The fun children used to have during offline lessons and play time can't be found now in online classes. The pleasure of sharing tiffin is totally different. Gossiping during classes (about what chocolate they ate), being shouted at by the teacher, and behaving obedient for the next few days is not happening now. The enjoyment they used to get during physical education or PE periods is only in memories now. Fighting for victory in games with their friends is unexplainable. Such an amusing education system is engulfed by this pandemic.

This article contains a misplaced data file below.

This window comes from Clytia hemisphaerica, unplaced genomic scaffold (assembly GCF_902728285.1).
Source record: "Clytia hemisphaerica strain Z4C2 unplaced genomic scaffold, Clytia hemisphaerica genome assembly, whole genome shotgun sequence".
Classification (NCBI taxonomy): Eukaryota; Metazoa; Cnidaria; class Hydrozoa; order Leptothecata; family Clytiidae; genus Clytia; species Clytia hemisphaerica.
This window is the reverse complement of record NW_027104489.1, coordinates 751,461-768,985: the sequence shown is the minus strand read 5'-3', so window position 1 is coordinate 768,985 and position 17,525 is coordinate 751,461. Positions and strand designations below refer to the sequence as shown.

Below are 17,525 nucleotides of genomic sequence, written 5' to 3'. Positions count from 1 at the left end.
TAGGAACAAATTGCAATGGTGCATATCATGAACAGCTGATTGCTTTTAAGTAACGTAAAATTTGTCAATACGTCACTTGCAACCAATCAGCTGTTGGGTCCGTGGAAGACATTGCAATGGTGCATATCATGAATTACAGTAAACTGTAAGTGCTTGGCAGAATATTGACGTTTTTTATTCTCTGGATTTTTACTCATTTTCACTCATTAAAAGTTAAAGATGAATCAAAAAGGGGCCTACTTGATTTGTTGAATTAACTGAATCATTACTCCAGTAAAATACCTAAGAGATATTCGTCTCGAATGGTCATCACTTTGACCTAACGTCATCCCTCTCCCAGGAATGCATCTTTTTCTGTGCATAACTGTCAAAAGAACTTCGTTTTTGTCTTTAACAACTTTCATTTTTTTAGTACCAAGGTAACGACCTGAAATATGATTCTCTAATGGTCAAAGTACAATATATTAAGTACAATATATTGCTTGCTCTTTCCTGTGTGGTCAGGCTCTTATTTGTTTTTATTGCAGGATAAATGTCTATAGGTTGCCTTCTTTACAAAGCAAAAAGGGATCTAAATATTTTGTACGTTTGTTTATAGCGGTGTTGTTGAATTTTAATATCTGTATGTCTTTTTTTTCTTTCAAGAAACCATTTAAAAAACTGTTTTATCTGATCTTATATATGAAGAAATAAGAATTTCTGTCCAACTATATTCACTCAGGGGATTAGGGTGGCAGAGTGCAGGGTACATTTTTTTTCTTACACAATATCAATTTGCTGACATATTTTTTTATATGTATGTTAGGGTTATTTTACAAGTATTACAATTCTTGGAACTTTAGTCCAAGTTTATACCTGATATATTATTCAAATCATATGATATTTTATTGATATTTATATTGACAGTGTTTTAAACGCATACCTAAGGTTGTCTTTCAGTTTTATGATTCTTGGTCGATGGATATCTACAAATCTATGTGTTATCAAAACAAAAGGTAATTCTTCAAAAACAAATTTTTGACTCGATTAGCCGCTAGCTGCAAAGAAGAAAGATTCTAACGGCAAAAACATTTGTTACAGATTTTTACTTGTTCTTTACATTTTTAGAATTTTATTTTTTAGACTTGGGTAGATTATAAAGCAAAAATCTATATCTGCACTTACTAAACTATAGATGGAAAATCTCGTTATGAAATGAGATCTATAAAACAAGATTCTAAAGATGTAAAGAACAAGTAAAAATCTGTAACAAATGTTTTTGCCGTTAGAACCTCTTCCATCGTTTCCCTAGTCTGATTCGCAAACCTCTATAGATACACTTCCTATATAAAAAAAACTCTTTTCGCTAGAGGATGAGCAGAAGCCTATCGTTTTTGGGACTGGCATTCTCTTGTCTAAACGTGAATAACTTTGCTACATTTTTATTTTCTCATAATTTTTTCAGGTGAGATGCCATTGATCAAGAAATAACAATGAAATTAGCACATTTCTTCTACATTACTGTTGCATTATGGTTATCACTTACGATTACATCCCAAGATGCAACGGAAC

Indian culture gives a high place to the teacher for his role in imparting knowledge, moulding the character of the student. This student teacher relation is now online. On Independence Day and Republic Day, patriotism would flow in the minds of students. Intense hard work for the preparation of annual days, much care shown by the students to not spoil their makeup is something to see. The ice cream they get to eat after an event on sports days is something they will miss the most. This kind of educational system not only aims at teaching them the lessons, but also makes them a responsible citizen when they reach their adulthood. All the joy and delights of this educational system is concealed by the blanket like pandemic.